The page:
Headed now by Executive Director Bonnie Sandahl, Seattle Children’s Home initially declined to answer questions from Seattle Weekly about the facility’s financial condition, responding instead with an e-mailed copy of the program concept. “That’s our statement,” public relations director Linnea Peover said in a phone call. The home later agreed to answer a list of written questions. But it would not provide detailed information, saying the data are available through the home’s annual nonprofit report to the Internal Revenue Service and in other public records. Seattle Weekly has obtained those records and other documents, but evidence of specific program spending and success has proved elusive. In its written response, SCH said of its overall financial condition that officials are “constantly working to reduce expenses and focus our energy on providing direct service with the funds available. Our goal, as with any nonprofit, is to balance the budget, and we are working toward that goal.”
Said ex-leader Cousineau, in an e-mail response last week: “All the kids of the home are served through the donations to the Continuum.”
THAT WAS NOT, however, the promise of the program when donors began sending in checks. Continuum of Care was launched in 2000 (a year after fund-raising began) as a “five-year study of children who experienced multiple placements [in group or foster homes] with limited success.”
In the words of Cousineau at the time, the plan would offer long-term help and follow-up “instead of the stop-start-stop experience of most programs.” Cousineau, whose salary was $154,000, left SCH this year to become CEO of Holt International, the global adoption agency based in Oregon. “The Continuum of Care was, and I hope still is, about a system change for the way the sickest children in our state are cared for,” Cousineau said last week. “Eight years of my life and passion have gone into this effort. I deeply believe that a new mode is desperately needed so these very sick kids can get well, stay well, and enter adulthood successfully.”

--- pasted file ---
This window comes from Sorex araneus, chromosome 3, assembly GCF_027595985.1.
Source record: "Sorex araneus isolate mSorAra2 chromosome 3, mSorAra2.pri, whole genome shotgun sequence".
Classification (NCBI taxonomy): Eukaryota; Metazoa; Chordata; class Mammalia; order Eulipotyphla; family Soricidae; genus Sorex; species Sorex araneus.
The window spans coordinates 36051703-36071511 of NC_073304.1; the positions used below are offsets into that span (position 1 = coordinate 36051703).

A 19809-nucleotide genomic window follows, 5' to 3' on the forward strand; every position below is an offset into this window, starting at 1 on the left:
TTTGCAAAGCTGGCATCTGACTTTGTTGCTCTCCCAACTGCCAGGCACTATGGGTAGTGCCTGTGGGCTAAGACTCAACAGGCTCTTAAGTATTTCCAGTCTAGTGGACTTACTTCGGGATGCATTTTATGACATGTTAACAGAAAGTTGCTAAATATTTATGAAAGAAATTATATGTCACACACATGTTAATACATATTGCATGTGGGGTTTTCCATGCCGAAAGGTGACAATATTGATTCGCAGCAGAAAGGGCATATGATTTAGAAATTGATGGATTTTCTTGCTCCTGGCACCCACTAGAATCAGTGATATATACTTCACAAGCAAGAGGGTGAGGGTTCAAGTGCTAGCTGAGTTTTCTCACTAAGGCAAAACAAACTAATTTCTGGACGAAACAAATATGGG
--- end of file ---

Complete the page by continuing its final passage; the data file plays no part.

To Cousineau and the home, the program was an innovative and comprehensive new treatment plan. To others, including critics within SCH, it was simply an extension of current operations wrapped in a new fund-raising concept. The home’s financially struggling empire would expand considerably if DSHS agreed to relinquish clients and funding to the home. The state says it generally supported the concept, but in the course of discussions concluded that the majority of children likely to be served by the program were already involved in the department’s mental-health system. And by law, says DSHS spokesperson Spears, money for community-based mental-health services is dedicated to a regional support network of services and can’t be diverted. Failure to establish that key partnership and an unsuccessful attempt by the home to lobby the Legislature to change the law could have stopped the Continuum of Care in its tracks. But fund-raising for the program has continued through this year, according to internal documents. The home would not answer questions about its 2002-’03 fiscal year, saying its financial figures are still being audited.
According to SCH’s own contribution list, the Bill and Melinda Gates Foundation has given $350,000 to the Continuum of Care cause since 1999. The McCaw family gave at least $258,000. The Paul G. Allen Charitable Foundation gave $50,000. The $1 million MacArthur endowment, distributed in quarterly installments, has been used to attract other donations and to generate interest income. It also is used as security for a $590,000 line of credit. But a 2001 outside audit warned that using the endowment to secure the unrelated loan “places [Continuum] donor contributions at risk and may lead to the appearance that funds are not being used as intended.”
THE HOME’S PLANNING documents projected that 667 youths would be enrolled in the program initially17 with severe emotional problems and 650 “at-risk” youths. By 2005, those numbers were to increase to 52 and 900, respectively. The initial fund-raising goal was $7.2 million, growing to $35 million in donations by 2005.